So you use the pleasure. You’re practicing the concentration not for its own sake, but as a tool. It gives you a sense of well-being so that you’re less likely to want to run out after cheap pleasures. It also gives you a standard of measurement. When you’re very, very still, you can see very subtle movements. And when you have a set intention that you carry, not only into your meditation but also into your daily life, you begin to see how that intention is knocked around by other intentions. The more you’re able to resist those other intentions, the more you see through them, because that’s the only way you’re going to be able to resist them. You can’t do it just through force of will. In the beginning, that’s what maintains it: your determination. You want this to work, but it’s only by seeing into how the mind deceives itself that you’re really going to have any solid concentration, a solid sense of center as you go through the day.

This is how we learn to use pleasure.

As for pain, it’s a similar sort of thing. We’re not here to pursue pain as a good in and of itself, but it is a useful means. It’s a useful tool. As the Buddha says, if you find that living by your pleasure, unskillful qualities are beginning to proliferate in your mind, you have to be willing to make the practice a little more painful. That may mean giving up certain things you like, sitting for longer periods of time, basically forcing the issue.

Now, the pain isn’t going to do anything on its own. In other words, sitting with the pain doesn’t burn away old kamma. Just trying to be very still in the presence of pain isn’t going to burn away old kamma, either. But when you’re sitting with pain, things are going to come up in the mind, and you get to see them. You’re forcing the issue. Your old habits that you used to indulge very easily get frustrated by the pain. This is particularly true here in the modern world, where we’re trained to be consumers, trained to have things come quickly. You want something and you just click on it, and it comes. It’s good to have a few obstacles to your desires so that you can see them. Otherwise, they blend into the background, they move under the water, and you don’t have any sense of them at all.

A similar principle applies to sitting with unskillful thoughts that are causing stress or pain in the mind. Simply sitting with the thoughts and bearing with them isn’t going to do anything. You have to be inquisitive, to figure out: “What is it about this thought that keeps me attracted to it?” Sometimes people think that “If I think unskillful thoughts enough, I’ll see the pain, and that’ll get me past them.” But that’s often a trick of the mind. It wants you to think the unskillful thoughts so it gives you a sense that by sitting here engaging in these unskillful thoughts, you’re engaging in the path. You’re not. It’s very rare that intentionally pushing yourself in that direction, or allowing that to happen when you have other ways of dealing with it, really impresses upon you the fact that this kind of unskillful thinking is causing suffering. That’s because the mind does have a tendency to discount the suffering because it’s enjoying the unskillful thinking so much. So watch out for that.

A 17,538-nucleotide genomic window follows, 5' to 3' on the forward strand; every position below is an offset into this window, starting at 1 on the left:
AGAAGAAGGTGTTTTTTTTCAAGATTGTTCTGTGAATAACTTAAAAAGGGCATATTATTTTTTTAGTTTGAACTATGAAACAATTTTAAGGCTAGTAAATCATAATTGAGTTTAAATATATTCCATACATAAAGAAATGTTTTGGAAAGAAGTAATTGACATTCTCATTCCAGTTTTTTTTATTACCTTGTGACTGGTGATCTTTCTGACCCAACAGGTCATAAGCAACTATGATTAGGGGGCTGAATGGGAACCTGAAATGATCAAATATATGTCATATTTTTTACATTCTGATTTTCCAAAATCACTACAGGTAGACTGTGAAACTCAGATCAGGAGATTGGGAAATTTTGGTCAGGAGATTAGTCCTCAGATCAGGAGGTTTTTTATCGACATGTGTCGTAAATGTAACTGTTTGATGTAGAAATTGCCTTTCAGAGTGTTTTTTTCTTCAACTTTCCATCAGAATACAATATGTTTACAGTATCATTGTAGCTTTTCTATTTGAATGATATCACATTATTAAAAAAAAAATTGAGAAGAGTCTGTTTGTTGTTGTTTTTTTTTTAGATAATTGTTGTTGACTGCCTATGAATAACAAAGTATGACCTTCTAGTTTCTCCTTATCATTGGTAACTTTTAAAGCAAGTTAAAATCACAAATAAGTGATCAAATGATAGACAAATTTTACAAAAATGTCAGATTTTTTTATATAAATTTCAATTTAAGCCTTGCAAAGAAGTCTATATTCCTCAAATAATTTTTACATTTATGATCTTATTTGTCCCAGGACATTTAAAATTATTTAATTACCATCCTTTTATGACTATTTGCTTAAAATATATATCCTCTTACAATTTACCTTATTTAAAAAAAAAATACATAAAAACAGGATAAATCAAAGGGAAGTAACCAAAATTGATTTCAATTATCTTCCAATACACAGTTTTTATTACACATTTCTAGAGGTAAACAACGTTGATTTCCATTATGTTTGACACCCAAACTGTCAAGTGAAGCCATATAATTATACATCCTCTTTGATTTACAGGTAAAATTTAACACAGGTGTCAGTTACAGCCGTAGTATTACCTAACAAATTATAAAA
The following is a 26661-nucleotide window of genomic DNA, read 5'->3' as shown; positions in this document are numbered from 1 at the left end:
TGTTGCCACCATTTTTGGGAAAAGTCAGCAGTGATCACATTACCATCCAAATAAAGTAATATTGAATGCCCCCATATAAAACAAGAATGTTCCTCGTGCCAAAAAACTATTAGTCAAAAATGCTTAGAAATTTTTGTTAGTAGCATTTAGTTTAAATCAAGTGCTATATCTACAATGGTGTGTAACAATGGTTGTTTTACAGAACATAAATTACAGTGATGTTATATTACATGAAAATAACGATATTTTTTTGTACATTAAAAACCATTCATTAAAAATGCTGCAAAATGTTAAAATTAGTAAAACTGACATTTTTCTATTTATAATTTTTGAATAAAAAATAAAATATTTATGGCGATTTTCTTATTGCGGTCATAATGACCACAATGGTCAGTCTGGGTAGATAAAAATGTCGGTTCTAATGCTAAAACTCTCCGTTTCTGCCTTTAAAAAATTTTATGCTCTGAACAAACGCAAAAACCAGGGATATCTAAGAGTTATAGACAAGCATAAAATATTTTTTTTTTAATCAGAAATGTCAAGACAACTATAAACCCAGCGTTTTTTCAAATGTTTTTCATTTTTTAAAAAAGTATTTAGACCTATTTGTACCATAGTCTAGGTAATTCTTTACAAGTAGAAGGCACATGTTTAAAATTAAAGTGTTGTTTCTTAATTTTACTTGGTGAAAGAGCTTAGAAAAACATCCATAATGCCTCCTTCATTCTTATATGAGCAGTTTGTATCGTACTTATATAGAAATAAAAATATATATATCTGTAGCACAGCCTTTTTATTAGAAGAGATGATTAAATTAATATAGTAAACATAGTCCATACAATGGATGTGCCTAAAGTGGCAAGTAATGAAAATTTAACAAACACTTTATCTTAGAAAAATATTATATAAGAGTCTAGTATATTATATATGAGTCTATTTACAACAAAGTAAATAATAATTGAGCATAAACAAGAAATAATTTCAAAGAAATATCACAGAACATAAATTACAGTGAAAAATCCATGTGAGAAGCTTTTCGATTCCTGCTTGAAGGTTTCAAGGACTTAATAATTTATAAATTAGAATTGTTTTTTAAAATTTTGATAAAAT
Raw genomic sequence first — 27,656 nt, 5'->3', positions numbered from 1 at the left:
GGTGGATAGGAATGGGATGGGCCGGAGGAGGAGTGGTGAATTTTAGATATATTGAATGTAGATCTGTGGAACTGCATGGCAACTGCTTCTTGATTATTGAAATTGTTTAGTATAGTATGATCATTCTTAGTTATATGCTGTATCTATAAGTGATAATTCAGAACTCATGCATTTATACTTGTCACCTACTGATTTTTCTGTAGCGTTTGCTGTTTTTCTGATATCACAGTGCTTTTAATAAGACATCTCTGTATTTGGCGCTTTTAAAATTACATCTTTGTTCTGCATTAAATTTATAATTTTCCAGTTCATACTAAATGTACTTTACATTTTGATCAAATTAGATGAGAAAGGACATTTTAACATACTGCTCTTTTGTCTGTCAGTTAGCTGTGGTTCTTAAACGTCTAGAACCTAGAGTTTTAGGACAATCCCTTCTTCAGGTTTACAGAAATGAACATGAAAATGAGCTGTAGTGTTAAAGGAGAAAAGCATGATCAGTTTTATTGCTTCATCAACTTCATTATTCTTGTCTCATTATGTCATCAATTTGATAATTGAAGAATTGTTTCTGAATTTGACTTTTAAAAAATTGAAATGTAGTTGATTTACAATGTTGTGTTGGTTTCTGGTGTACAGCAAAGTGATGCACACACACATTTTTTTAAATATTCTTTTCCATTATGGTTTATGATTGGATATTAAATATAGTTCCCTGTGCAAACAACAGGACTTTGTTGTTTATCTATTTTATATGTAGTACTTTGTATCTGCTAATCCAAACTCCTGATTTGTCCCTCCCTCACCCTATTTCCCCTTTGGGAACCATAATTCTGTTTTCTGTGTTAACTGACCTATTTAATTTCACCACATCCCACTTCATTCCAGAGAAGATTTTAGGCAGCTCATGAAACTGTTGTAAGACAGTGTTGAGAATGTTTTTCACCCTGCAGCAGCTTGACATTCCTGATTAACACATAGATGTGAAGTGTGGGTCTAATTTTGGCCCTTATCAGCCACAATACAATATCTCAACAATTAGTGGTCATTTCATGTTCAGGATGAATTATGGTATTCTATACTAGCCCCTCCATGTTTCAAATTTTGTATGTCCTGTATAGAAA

You have to take an inquisitive attitude toward what it’s doing: “What here is the pleasure in this thinking? Why am I attracted to it? Why does it capture my imagination? What about it makes me feel that it’s worthwhile?” If you find you’re beginning to get answers to that, then it’s worth investigating. Otherwise, if no answers are coming up, it’s a sign that the unskillful thinking is just going to run circles around you. You’ve got to get the mind still, to figure out some way of extracting yourself from that unskillful thinking, to get back to the breath.

So, again, pain is not an unmitigated good. It’s a tool you have to learn how to use. When you can take this attitude both toward pleasure and pain, you find that it does lift you up above that old continuum of running back and forth between indulging in pain, indulging in sensual pleasure, and then turning around and indulging in pain again. You’re learning how to cut the loop by realizing that there are other alternatives.

So often we get stuck in a situation where we think there are only two or three alternatives, and we run around the circle among them. It’s good to be able to imagine that there are other alternatives totally outside of that circle. And it’s often in those other alternatives, where you don’t have to choose x or y, that you get released from the issue.

There are other choices out there. It’s in realizing that there are those other choices: That’s where the path lies.